Toi Derricotte's poetry and essays explore large themes in personal and intimate ways, often drawing on her autobiographical experiences, including early memories of her grandparents' funeral home, images that imprinted themselves on her earliest poems. Born in 1941 in Hamtramck, Michigan, outside Detroit, Dericotte began writing in her teens and attended Wayne State University, studying special education. She taught reading and English and was poet-in-residence in schools in Detroit and New Jersey in the 1960s and 70s. In 1984, she earned a master's degree in English at New York University (later winning an alumnae award from the institution) and began teaching in university settings and organizing poetry workshops. Her first book, The Empress of the Death House, was published in 1978 and numerous additional books of poetry and prose have followed. Her memoir, The Black Notebooks: An Interior Journey, drawing on the poet's journals, explores identity and gender. Derricotte is currently a professor of English at the University of Pittsburgh and president of Cave Canem, a center for black poetry.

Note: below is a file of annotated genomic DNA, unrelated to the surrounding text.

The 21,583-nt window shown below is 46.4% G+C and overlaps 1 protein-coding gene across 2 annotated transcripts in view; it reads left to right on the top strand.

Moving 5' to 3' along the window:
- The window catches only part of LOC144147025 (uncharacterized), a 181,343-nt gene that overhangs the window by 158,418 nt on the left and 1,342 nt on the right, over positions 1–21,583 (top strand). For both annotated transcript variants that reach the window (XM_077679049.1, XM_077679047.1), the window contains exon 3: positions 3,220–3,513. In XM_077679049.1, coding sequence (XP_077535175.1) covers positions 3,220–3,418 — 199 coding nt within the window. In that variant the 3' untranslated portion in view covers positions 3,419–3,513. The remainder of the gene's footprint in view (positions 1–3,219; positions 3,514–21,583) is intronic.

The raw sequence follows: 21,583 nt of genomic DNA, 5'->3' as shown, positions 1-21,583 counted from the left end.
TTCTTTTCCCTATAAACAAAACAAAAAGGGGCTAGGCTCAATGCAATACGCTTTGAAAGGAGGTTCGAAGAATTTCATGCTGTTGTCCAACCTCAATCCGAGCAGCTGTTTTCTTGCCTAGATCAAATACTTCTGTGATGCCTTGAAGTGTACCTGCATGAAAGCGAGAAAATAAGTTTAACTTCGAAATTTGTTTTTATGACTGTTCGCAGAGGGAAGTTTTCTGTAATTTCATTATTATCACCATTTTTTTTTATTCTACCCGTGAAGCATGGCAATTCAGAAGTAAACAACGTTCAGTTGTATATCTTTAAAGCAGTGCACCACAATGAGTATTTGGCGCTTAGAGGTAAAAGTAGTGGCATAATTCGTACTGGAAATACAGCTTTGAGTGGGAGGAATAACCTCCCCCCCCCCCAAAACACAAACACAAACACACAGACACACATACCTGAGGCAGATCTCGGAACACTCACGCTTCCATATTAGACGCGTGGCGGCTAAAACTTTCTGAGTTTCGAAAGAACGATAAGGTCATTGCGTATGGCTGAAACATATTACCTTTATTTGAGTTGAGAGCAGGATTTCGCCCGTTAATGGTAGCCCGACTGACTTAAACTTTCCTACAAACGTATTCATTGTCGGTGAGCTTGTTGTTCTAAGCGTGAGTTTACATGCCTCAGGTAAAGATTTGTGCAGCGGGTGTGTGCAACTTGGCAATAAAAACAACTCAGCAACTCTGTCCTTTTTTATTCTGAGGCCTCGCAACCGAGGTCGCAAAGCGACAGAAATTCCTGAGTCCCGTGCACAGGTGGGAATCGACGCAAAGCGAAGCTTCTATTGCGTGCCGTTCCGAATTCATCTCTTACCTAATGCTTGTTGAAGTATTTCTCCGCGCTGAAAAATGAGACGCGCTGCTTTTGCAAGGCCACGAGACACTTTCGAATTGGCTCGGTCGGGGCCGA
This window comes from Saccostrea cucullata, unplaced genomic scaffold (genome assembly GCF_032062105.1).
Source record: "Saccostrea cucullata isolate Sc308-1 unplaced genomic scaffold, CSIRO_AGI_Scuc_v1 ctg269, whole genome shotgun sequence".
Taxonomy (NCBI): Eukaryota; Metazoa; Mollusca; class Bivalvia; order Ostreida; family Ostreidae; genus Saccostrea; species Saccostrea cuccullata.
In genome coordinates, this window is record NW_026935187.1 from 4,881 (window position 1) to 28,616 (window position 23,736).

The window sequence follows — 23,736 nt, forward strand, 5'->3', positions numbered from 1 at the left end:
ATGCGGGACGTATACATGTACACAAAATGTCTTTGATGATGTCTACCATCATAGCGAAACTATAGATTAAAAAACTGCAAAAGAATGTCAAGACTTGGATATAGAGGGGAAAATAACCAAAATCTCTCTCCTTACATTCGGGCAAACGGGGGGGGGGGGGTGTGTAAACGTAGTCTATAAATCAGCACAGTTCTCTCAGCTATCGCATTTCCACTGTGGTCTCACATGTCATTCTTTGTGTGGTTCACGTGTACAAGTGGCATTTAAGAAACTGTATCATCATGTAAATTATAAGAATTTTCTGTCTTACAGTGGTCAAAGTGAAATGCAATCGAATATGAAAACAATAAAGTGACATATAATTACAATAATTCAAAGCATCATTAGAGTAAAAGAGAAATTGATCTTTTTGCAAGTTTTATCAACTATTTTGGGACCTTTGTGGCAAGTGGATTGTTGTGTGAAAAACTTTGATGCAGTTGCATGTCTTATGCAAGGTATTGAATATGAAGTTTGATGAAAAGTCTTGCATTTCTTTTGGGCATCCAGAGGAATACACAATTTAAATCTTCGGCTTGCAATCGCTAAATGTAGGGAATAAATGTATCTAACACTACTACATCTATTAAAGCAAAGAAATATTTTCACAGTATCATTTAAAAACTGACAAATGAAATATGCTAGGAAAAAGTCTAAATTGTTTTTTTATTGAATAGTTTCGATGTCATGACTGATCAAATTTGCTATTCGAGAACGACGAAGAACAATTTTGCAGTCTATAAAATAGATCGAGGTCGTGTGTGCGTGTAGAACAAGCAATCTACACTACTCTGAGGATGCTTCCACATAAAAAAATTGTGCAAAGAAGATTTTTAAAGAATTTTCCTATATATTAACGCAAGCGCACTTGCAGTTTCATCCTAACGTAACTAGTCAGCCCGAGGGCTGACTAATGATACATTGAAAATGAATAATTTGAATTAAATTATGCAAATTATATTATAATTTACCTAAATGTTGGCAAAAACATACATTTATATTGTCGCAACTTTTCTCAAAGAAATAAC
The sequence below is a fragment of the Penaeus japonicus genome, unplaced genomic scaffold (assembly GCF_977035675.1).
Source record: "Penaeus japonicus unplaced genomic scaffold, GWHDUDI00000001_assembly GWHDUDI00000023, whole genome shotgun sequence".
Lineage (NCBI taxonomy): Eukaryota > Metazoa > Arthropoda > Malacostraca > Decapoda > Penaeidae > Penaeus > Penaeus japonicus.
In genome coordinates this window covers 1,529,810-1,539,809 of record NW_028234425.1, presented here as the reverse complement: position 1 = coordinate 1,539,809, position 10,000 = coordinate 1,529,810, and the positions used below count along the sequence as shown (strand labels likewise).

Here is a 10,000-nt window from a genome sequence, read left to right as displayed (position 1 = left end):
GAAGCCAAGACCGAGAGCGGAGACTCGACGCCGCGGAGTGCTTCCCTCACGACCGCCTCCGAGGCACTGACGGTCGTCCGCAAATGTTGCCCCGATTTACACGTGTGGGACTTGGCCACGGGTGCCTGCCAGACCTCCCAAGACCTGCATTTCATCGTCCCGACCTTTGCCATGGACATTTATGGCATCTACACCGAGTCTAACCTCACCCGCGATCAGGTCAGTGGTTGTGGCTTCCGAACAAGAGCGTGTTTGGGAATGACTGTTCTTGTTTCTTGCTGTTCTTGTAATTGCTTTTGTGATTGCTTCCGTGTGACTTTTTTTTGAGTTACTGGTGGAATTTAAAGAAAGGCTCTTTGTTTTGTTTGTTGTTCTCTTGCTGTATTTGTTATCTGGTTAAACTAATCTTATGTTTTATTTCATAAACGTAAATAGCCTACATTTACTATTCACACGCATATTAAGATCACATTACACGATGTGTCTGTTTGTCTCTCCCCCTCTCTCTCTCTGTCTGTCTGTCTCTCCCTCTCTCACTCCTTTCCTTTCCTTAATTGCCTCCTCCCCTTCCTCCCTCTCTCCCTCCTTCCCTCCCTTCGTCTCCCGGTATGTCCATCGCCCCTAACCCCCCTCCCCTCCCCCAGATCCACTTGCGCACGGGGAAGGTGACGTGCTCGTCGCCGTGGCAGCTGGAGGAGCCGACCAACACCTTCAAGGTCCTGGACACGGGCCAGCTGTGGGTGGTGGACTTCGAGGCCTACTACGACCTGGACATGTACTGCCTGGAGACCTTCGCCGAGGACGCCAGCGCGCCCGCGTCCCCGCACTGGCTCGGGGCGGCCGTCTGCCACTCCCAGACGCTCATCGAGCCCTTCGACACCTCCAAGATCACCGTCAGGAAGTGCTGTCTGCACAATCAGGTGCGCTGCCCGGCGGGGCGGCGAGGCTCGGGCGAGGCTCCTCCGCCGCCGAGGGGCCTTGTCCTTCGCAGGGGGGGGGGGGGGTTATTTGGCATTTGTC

To read this and other poems and translations by Toi Derricotte, as well as biographical information about the poet, please visit the Poetry Foundation Web site.